Macbeth: The “hero” of our play. At the beginning simply a noble and brave warrior Thane of Glamis, then Thane of Cawdor, and “If it were done when ’tis done, then ’twere well It were done quickly.” the future King of Scotland. Although notice here Macbeth’s inability to call the deed for what it is, murder. He is more complex than we initially see or at least are led on. But subtle clues in his characterization show the true flaws and foils in which to view his character. Remember he is also easily influenced by…

Lady Macbeth: “Sailor’s wife with chestnuts in her lap.” I’ll let you interpret that as you may, but do not underestimate Lady Macbeth. She is incredibly cunning and will do what she can to obtain her ends, which in this case is have her husband become King of Scotland, and effectively herself be the Queen. And when you think about it, it is really Lady Macbeth which accounts for Duncan’s murder.

Banquo: I am really hesitant to write anything on Banquo and his character, because frankly the first time I read and worked through “Macbeth” I sort of left him out of the action and deemed him insignificant. So I’ll let you make your own decisions and guesses as to his character.

I will typically include quotes and their significance at the end of the Notes, but this time I want to do a series of quotes throughout the play at key moments so we can see how foreshadowing works in a play through Shakespeare’s word choice and diction.


10 Famous Quotations That Are Literary Misquotations

Interesting Literature

As Hesketh Pearson put it, ‘Misquotations are the only quotations that are never misquoted.’ To see if he’s right, we’ve compiled a Top Ten list containing what we think are the commonest expressions in English which are misquotations of their original literary idioms. How many of these did you know started out as something different? And do you think that they are still ‘misquotations’, if the phrases go on to gain a new life of their own?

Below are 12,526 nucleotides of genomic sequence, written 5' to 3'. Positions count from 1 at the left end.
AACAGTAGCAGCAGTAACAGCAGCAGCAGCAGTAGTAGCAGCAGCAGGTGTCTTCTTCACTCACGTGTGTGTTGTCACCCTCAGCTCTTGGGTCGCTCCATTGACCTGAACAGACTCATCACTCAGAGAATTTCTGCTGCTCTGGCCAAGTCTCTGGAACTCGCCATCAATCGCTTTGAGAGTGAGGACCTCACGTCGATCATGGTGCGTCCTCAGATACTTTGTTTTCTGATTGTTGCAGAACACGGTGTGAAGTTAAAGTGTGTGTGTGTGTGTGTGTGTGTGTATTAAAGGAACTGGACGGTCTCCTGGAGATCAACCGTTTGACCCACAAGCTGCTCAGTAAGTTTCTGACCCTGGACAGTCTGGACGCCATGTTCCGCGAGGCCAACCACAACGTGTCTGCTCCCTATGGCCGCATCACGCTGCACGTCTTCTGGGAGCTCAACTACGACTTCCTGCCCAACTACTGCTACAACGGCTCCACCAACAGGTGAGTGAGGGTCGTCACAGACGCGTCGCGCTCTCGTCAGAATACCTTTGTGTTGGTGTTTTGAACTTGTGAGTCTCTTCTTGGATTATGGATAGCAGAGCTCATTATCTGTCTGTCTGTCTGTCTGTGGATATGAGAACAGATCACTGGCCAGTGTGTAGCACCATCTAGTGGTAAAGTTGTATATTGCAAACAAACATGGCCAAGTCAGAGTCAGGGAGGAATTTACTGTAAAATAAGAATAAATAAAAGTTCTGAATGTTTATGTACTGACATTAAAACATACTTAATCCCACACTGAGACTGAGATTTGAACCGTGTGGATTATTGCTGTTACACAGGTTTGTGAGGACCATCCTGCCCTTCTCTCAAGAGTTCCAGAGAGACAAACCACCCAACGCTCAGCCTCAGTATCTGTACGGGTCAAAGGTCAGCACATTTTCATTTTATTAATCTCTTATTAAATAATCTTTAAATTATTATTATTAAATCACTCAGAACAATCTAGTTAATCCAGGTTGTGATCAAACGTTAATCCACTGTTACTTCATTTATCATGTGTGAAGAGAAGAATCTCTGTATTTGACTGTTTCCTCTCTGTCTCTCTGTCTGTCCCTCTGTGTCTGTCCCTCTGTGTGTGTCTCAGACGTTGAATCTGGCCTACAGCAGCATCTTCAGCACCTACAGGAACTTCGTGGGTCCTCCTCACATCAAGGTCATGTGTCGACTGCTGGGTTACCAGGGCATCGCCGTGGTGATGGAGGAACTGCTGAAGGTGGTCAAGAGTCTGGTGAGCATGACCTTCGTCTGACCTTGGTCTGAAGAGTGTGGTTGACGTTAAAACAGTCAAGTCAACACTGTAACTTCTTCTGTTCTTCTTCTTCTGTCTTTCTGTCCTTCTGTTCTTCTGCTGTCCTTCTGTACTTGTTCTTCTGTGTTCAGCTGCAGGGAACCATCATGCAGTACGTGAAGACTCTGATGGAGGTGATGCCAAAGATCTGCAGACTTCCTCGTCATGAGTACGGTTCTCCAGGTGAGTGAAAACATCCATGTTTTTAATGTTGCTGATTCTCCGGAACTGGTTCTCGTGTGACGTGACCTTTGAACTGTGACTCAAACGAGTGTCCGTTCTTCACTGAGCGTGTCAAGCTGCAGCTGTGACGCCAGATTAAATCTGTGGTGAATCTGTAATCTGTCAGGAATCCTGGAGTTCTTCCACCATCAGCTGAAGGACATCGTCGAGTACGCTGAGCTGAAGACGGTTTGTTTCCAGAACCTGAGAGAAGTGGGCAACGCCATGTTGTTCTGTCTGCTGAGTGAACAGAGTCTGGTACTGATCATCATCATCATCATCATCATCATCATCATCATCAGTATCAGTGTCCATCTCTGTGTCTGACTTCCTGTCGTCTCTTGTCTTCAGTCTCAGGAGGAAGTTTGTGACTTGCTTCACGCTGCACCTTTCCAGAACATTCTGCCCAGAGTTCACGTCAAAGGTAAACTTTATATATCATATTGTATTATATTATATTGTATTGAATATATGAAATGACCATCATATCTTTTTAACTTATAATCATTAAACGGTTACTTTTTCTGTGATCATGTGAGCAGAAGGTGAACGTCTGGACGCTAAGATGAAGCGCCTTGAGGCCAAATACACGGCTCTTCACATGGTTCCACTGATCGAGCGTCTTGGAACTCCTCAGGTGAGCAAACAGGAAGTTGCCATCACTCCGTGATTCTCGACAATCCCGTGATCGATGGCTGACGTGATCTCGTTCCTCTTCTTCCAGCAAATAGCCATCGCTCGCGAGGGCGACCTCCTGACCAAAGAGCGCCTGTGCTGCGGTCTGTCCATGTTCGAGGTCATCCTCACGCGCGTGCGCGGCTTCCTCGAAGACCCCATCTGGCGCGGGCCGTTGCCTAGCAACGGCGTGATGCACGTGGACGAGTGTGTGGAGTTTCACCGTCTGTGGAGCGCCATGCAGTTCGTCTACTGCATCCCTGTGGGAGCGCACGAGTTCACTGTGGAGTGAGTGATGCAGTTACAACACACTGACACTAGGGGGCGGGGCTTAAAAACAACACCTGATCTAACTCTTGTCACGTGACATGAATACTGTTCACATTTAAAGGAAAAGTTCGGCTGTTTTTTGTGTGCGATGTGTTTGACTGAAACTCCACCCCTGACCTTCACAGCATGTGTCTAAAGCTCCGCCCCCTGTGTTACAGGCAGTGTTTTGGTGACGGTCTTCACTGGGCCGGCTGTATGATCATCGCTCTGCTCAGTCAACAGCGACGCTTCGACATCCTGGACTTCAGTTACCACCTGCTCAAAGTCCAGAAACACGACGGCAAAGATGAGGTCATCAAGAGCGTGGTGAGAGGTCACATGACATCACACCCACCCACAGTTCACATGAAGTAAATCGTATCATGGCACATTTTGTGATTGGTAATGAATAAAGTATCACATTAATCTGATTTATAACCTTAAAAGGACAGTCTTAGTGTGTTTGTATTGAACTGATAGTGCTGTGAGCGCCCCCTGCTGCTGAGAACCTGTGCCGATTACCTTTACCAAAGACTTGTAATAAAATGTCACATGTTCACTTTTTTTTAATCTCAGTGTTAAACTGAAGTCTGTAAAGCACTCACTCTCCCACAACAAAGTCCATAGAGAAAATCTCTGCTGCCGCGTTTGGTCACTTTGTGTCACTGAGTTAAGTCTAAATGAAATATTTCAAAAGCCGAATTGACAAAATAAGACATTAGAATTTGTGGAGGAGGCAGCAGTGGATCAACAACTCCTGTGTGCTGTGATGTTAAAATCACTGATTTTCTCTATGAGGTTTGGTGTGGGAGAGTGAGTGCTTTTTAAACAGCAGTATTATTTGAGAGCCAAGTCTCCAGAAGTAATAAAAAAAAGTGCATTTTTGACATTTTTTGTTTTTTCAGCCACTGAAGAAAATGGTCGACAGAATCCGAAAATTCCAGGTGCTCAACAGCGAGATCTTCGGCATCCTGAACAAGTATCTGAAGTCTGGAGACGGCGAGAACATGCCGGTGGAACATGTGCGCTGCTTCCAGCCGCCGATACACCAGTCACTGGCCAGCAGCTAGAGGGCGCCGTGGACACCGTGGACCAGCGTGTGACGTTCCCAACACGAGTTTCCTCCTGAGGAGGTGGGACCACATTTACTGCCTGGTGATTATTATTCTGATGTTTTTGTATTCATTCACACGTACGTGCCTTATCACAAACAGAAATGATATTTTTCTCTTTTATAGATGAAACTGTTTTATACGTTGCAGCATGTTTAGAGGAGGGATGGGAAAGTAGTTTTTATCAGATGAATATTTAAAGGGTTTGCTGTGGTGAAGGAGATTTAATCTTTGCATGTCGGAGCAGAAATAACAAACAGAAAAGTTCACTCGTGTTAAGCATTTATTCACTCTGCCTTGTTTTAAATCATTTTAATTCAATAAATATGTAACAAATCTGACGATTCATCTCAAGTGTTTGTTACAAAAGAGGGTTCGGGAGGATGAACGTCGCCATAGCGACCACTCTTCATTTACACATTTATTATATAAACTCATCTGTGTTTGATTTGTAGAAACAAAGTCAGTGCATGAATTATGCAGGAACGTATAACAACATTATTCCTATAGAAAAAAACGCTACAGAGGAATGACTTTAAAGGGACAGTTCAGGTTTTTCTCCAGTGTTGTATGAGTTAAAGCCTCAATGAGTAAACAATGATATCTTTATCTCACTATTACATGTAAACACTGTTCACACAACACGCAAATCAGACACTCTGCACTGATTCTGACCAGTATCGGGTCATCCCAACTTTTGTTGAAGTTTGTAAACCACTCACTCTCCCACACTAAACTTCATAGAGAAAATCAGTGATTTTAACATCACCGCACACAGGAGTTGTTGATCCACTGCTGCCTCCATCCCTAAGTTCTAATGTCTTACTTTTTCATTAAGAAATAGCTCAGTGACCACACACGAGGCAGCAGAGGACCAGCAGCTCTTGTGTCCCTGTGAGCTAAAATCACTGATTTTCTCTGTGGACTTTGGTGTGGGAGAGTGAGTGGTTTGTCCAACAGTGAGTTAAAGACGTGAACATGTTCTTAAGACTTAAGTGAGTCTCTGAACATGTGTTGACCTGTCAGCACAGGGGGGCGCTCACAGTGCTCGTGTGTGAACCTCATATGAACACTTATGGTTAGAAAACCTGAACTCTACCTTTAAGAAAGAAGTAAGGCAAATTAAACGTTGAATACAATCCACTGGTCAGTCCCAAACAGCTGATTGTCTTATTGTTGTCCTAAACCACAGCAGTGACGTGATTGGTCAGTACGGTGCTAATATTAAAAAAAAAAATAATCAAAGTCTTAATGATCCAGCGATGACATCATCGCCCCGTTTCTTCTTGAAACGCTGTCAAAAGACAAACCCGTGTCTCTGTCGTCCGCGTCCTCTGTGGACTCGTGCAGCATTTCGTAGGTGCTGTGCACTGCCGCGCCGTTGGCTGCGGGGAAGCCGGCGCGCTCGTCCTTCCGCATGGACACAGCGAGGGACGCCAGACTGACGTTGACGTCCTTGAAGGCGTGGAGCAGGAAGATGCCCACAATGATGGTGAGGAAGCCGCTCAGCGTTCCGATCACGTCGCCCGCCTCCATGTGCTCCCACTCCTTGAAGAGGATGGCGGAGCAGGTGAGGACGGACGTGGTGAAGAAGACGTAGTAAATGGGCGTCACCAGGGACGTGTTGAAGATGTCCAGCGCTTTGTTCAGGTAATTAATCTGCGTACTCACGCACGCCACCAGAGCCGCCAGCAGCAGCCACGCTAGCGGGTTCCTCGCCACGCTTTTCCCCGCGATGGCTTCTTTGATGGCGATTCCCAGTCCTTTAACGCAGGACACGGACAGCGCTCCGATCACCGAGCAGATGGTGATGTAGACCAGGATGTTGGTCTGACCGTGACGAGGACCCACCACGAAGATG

Oh, and have we left off any good examples of literary misquotation?

1. Me Tarzan, you Jane. This line doesn’t appear in any of Edgar Rice Burroughs’ original books, nor in the films; it probably arose as a compacting of the dialogue exchange between Tarzan and Jane in the 1932 film Tarzan the Ape Man.

2. Abandon hope, all ye who enter here. This translation from Dante’s Inferno – the words are inscribed…

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April 17, 1928

I have never been so confused while reading a book.

Part 1, of the “Sound and the Fury” by William Faulkner focuses on the point of view of Benjy. Benjy who is the mentally challenged and youngest member of the family, is considered a source of grief and shame for the Compson’s.

What is unique about Benjy’s point of view are his unbiased opinions of the other characters, and his stream of thought.

But walking away from this chapter, I need a large glass of hot tea, and a therapist, because the Compson family has problems!


(Before I begin Faulkner’s estate please don’t sue me!)

The written word is crazy. It can make us laugh one minute and cry profusely the next. That what I’m studying here. Not studying as much as trying to understand.  Over the next three months before my high school graduation, I am going to be working my way through the AP reading list and at the same time trying to read as many of William Faulkner’s works as possible.

This isn’t an alternate form of Sparknotes, Cliffnotes, or whatever else the internet may cook up. Rather it is a way to challenge myself, and stay accountable for my reading, working through arguably one of the best writers of the 20th century, and viciously attack the AP Reading List before the exam in three months. Get ready for the random.

So…lets get started